Summer is almost upon us and that means flip-flops, popsicles, playdates, longer days, and some vitamin D! However, while summer is the time for some respite from the daily grind of the school year, it is important to keep reading as part of your child’s daily routine to avoid what we teachers call the “summer reading slide.”
Follow these tips from a teacher to make your summer reading routine authentic, meaningful, effective, and fun!
Make a Plan
Everything runs better with a plan in place. As adults, we like structure. So, it is no surprise that children like it too. You can structure your plan any way that works for your family as long as everyone understands the expectations and subsequent goals. Here are some suggestions when building out a plan:
Have your child co-create the plan WITH you so that they feel a sense of ownership and that their voice is being heard.
Better yet? If they can write, have them pen the plan themselves! Things you might want to consider when creating the plan: What time of day will they read? How long might they read? (20-30 minutes a day is recommended.) Where will they read? Let them make a cozy reading spot anywhere in the house (even if it’s in the kitchen under the table!).
Let your child choose their books.
It’s important that your child has high-interest books to sustain their engagement and build up their stamina. It also gives them a sense of ownership and control over their reading lives. For elementary students, have them create a big pile of books. For middle school, if they are not avid readers yet, have them try out a series to hook them (their volume will shoot up once they find their series).
Change up the plan every so often.
Routines can get stagnant, so when you feel as though you have both hit a plateau, it is time to make a change. Assess how the first reading plan went and tweak from there. Did the morning time slot not work because being outside seemed more important at the time? Move reading time to late afternoon when they need to wind down OR move the morning reading time to outside!
Before “Reading Time”
For the most effective results, it is important that children get primed for their reading time. It is hard to concentrate when you feel jittery and/or hungry. To stave off any frustrations and excuses, here are some suggestions for before reading time:
- Play outside or engage in some other active play. For a rainy day, Cosmic Kids Yoga is a great option for movement.
- Eat a light snack right before, or let them snack while they read.
- Let them have a water bottle next to them while they read.
- Use the restroom right before and remind them that they will get to use the bathroom right after if need be. This will also build up “bathroom stamina” for the classroom.
During “Reading Time”
There is a misconception that reading time is your child reading alone for a certain amount of minutes. In no way should we expect a five- or six-year-old to sit in one spot for 20 minutes reading on their own. For young children, you can break up the time by you reading to them, followed by your child reading to you AND independent reading time where you both read your own books quietly, but together.
This also works with older children. Believe it or not, middle schoolers LOVE to be read to. So do it! Read a part of their book to them before they set off to read on their own.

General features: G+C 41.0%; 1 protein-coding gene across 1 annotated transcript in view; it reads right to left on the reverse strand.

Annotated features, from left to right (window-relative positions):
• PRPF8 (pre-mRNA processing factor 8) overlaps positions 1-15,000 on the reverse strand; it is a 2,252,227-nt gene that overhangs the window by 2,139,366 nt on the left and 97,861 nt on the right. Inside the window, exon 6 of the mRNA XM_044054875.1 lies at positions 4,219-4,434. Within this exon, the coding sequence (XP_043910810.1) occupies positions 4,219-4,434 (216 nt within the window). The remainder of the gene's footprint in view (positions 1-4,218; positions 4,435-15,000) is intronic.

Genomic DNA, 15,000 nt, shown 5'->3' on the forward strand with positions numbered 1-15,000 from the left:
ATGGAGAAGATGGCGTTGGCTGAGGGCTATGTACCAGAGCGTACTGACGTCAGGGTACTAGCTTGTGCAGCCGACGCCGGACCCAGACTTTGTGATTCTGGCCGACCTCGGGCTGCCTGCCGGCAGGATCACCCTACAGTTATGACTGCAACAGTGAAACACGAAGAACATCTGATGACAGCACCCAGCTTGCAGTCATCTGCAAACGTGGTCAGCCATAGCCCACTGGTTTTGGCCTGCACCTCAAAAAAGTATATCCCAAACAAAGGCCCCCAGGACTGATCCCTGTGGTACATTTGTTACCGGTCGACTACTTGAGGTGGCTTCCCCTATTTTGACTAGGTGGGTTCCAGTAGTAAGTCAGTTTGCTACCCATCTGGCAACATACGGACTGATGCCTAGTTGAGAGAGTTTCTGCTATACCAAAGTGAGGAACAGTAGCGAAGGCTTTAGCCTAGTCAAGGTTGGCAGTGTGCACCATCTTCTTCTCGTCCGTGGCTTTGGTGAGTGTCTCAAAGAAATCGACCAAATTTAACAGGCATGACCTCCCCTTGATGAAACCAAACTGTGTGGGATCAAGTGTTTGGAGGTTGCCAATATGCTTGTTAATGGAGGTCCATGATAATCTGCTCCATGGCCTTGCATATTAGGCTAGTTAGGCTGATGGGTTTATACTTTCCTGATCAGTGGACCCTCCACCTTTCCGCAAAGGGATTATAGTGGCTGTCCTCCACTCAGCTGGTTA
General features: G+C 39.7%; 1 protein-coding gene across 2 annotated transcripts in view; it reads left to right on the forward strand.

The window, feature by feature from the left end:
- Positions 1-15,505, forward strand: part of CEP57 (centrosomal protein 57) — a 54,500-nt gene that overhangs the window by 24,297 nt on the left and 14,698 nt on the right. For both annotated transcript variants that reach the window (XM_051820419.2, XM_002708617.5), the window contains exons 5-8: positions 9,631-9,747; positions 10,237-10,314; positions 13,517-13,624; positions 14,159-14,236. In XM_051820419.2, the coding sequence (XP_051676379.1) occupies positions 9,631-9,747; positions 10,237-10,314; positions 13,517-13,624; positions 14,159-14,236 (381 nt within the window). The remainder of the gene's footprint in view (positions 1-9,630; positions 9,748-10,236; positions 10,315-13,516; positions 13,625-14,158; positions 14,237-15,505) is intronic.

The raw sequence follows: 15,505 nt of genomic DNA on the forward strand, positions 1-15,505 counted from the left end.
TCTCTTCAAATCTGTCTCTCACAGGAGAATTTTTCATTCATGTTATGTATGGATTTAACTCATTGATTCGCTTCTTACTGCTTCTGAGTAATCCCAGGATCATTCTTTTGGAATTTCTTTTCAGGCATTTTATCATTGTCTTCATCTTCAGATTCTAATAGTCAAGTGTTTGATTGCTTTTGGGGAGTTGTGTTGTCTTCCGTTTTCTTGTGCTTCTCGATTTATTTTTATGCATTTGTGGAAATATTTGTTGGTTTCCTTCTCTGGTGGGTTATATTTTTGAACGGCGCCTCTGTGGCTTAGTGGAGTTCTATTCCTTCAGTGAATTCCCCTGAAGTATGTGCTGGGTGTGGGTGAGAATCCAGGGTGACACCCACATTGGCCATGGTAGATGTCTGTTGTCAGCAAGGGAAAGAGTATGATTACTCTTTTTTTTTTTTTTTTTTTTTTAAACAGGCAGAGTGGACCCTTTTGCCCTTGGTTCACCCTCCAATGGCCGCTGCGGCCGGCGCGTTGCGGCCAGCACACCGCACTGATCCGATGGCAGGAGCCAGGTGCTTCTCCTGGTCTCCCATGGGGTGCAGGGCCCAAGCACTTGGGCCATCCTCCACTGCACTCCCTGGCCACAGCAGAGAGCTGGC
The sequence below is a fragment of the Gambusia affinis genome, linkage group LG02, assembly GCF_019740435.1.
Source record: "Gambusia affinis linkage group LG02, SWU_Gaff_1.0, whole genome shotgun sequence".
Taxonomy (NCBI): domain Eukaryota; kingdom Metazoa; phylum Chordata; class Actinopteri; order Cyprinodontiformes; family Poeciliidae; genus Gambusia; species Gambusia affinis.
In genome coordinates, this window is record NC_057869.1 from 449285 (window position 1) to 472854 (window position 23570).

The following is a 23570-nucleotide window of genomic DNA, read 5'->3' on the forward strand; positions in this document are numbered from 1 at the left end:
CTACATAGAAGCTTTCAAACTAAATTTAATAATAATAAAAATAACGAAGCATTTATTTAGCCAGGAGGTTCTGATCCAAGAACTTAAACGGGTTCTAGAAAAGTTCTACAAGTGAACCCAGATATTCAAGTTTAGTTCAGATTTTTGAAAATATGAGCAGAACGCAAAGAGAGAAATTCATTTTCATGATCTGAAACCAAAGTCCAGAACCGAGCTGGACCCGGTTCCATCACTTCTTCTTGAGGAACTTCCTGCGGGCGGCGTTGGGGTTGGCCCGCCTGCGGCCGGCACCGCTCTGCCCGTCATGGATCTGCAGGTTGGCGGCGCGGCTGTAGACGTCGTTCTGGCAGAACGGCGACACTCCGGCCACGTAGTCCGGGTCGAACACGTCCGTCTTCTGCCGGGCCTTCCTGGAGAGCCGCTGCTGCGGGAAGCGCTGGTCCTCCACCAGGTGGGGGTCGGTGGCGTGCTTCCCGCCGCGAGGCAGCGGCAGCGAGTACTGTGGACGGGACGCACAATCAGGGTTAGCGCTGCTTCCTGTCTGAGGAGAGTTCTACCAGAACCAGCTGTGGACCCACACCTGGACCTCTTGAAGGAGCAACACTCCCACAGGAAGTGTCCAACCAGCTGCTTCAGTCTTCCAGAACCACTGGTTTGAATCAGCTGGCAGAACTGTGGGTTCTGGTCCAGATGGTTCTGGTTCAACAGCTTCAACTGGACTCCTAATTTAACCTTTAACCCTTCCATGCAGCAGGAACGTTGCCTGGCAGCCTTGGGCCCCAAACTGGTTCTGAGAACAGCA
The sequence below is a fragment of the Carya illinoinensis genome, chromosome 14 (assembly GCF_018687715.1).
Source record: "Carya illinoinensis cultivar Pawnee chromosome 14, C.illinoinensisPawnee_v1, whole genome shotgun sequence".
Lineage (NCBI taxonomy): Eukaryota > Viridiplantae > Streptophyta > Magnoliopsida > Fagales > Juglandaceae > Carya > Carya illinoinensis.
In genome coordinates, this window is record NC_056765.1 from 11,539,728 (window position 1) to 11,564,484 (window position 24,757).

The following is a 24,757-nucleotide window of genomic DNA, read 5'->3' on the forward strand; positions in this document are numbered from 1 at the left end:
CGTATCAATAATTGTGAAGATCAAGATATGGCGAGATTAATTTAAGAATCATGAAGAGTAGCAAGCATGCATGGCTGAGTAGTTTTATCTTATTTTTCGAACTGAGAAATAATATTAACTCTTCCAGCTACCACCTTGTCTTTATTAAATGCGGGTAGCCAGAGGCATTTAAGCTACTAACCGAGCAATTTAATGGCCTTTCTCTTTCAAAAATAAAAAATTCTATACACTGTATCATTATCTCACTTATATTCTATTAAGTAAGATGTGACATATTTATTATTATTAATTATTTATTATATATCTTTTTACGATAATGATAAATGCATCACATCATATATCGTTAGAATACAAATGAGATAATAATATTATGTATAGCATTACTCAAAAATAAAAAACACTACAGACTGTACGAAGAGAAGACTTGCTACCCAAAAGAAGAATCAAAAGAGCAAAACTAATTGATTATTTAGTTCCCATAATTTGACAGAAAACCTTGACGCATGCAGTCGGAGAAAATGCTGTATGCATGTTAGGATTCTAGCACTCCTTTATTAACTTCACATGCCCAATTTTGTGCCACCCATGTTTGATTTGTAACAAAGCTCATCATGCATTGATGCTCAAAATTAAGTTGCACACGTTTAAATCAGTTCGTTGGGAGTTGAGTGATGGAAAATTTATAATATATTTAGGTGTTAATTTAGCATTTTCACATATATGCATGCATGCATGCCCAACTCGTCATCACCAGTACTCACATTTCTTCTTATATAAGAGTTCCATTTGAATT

Discuss the book!
But be careful with this–don’t just fire off questions. When done right, this will just be a casual conversation. Start by asking about what is going on in the story and progress from there. Let them know you need them to help you understand. Finally, offer a space for them to ask you any questions, but if they don’t have any, that’s okay too!
Don’t “sound it out” (at least not every time).
Instead, look at parts of the word:
- Smaller words inside bigger words (i.e. “oat” inside “boat”)
- When two vowels go walking, the first one does the talking (i.e “oa” for “boat”)
- Blends/digraphs (i.e. br, cr, fl/sh, th, ph)
- That pesky magic e (i.e. make)
- The even peskier bossy r (i.e. are)
Lastly, if they stumble, let them stumble!
Tell them to “try it out first” before coming to their rescue. Play around with the word. Then if nothing, give them the word before frustration sets in. If they stumble but solve it, celebrate by naming the win AND rereading the sentence to build up fluency and comprehension.
After “Reading Time”
Celebrate, BUT not too much! As teachers, we are trying to build lifelong readers. When they become avid readers we won’t celebrate every day because it’s ingrained in our daily routine. A simple high five, naming something they did well or that was an improvement from the day before, a walk outside, or running an errand and stopping by the local library and spending some time looking for books to check out are all great ideas. Something simple!
Did I mention it should be simple? What you don’t want is for your child to expect some grandiose reward for reading because then they will expect that after every reading time, and as we all know, that is not real life (especially when they get back into the classroom in the fall).
With all of that said, if you have a struggling reader or a child that finds reading a chore (ouch, it hurts to say that!) and you get through your reading time unscathed (or scathed), by all means celebrate the heck out of that win! You will want them to come back tomorrow, thirsting for more reading goodness.
Lastly, give yourself some grace! Don’t expect your reading plan to be perfect on the first day of deployment. It may need to be tweaked and molded into what really works for you and your child. Don’t give up; persistence and flexibility are key to a successful reading plan. And if you do give up, it’s okay! Instead, go outside, drink some water, get a good night’s sleep, and try again tomorrow.